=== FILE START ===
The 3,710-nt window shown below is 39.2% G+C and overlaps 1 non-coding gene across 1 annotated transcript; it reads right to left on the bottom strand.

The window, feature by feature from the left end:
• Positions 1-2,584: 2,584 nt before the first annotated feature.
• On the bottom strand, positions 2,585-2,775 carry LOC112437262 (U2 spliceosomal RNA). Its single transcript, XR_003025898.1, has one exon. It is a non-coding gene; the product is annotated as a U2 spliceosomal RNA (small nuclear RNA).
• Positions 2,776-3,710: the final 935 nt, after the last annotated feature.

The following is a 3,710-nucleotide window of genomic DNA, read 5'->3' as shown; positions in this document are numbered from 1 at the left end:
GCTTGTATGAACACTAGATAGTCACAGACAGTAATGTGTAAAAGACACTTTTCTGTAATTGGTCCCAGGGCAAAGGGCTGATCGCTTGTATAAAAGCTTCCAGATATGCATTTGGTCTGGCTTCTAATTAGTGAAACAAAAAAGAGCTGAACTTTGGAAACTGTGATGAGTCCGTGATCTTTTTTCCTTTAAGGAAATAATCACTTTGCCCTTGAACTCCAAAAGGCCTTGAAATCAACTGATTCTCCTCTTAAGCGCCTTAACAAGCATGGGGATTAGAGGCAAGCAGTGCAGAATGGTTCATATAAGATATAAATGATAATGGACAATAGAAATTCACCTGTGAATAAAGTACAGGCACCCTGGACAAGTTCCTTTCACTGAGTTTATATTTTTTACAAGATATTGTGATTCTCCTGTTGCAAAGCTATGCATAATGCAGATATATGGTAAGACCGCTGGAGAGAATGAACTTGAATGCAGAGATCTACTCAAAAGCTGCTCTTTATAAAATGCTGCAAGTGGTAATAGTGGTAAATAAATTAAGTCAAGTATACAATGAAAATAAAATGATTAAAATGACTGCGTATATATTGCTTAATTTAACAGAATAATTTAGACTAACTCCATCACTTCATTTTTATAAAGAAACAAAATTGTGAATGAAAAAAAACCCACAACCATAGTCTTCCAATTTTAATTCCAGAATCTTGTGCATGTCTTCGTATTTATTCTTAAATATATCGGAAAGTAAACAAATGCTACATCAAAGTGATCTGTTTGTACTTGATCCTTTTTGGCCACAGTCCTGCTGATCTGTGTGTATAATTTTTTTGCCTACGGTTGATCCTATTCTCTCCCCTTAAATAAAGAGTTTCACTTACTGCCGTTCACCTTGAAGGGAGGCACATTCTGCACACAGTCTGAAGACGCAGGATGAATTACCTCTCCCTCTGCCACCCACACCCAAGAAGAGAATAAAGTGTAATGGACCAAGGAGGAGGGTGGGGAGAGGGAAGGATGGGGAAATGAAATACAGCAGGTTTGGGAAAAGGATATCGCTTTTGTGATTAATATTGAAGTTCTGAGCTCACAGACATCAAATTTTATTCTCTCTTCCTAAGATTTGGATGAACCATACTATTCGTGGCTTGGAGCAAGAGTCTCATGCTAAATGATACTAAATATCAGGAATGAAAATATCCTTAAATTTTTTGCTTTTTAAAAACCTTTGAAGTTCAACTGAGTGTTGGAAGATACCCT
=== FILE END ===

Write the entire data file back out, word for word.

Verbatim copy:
The 3,710-nt window shown below is 39.2% G+C and overlaps 1 non-coding gene across 1 annotated transcript; it reads right to left on the bottom strand.

The window, feature by feature from the left end:
• Positions 1-2,584: 2,584 nt before the first annotated feature.
• On the bottom strand, positions 2,585-2,775 carry LOC112437262 (U2 spliceosomal RNA). Its single transcript, XR_003025898.1, has one exon. It is a non-coding gene; the product is annotated as a U2 spliceosomal RNA (small nuclear RNA).
• Positions 2,776-3,710: the final 935 nt, after the last annotated feature.

The following is a 3,710-nucleotide window of genomic DNA, read 5'->3' as shown; positions in this document are numbered from 1 at the left end:
GCTTGTATGAACACTAGATAGTCACAGACAGTAATGTGTAAAAGACACTTTTCTGTAATTGGTCCCAGGGCAAAGGGCTGATCGCTTGTATAAAAGCTTCCAGATATGCATTTGGTCTGGCTTCTAATTAGTGAAACAAAAAAGAGCTGAACTTTGGAAACTGTGATGAGTCCGTGATCTTTTTTCCTTTAAGGAAATAATCACTTTGCCCTTGAACTCCAAAAGGCCTTGAAATCAACTGATTCTCCTCTTAAGCGCCTTAACAAGCATGGGGATTAGAGGCAAGCAGTGCAGAATGGTTCATATAAGATATAAATGATAATGGACAATAGAAATTCACCTGTGAATAAAGTACAGGCACCCTGGACAAGTTCCTTTCACTGAGTTTATATTTTTTACAAGATATTGTGATTCTCCTGTTGCAAAGCTATGCATAATGCAGATATATGGTAAGACCGCTGGAGAGAATGAACTTGAATGCAGAGATCTACTCAAAAGCTGCTCTTTATAAAATGCTGCAAGTGGTAATAGTGGTAAATAAATTAAGTCAAGTATACAATGAAAATAAAATGATTAAAATGACTGCGTATATATTGCTTAATTTAACAGAATAATTTAGACTAACTCCATCACTTCATTTTTATAAAGAAACAAAATTGTGAATGAAAAAAAACCCACAACCATAGTCTTCCAATTTTAATTCCAGAATCTTGTGCATGTCTTCGTATTTATTCTTAAATATATCGGAAAGTAAACAAATGCTACATCAAAGTGATCTGTTTGTACTTGATCCTTTTTGGCCACAGTCCTGCTGATCTGTGTGTATAATTTTTTTGCCTACGGTTGATCCTATTCTCTCCCCTTAAATAAAGAGTTTCACTTACTGCCGTTCACCTTGAAGGGAGGCACATTCTGCACACAGTCTGAAGACGCAGGATGAATTACCTCTCCCTCTGCCACCCACACCCAAGAAGAGAATAAAGTGTAATGGACCAAGGAGGAGGGTGGGGAGAGGGAAGGATGGGGAAATGAAATACAGCAGGTTTGGGAAAAGGATATCGCTTTTGTGATTAATATTGAAGTTCTGAGCTCACAGACATCAAATTTTATTCTCTCTTCCTAAGATTTGGATGAACCATACTATTCGTGGCTTGGAGCAAGAGTCTCATGCTAAATGATACTAAATATCAGGAATGAAAATATCCTTAAATTTTTTGCTTTTTAAAAACCTTTGAAGTTCAACTGAGTGTTGGAAGATACCCT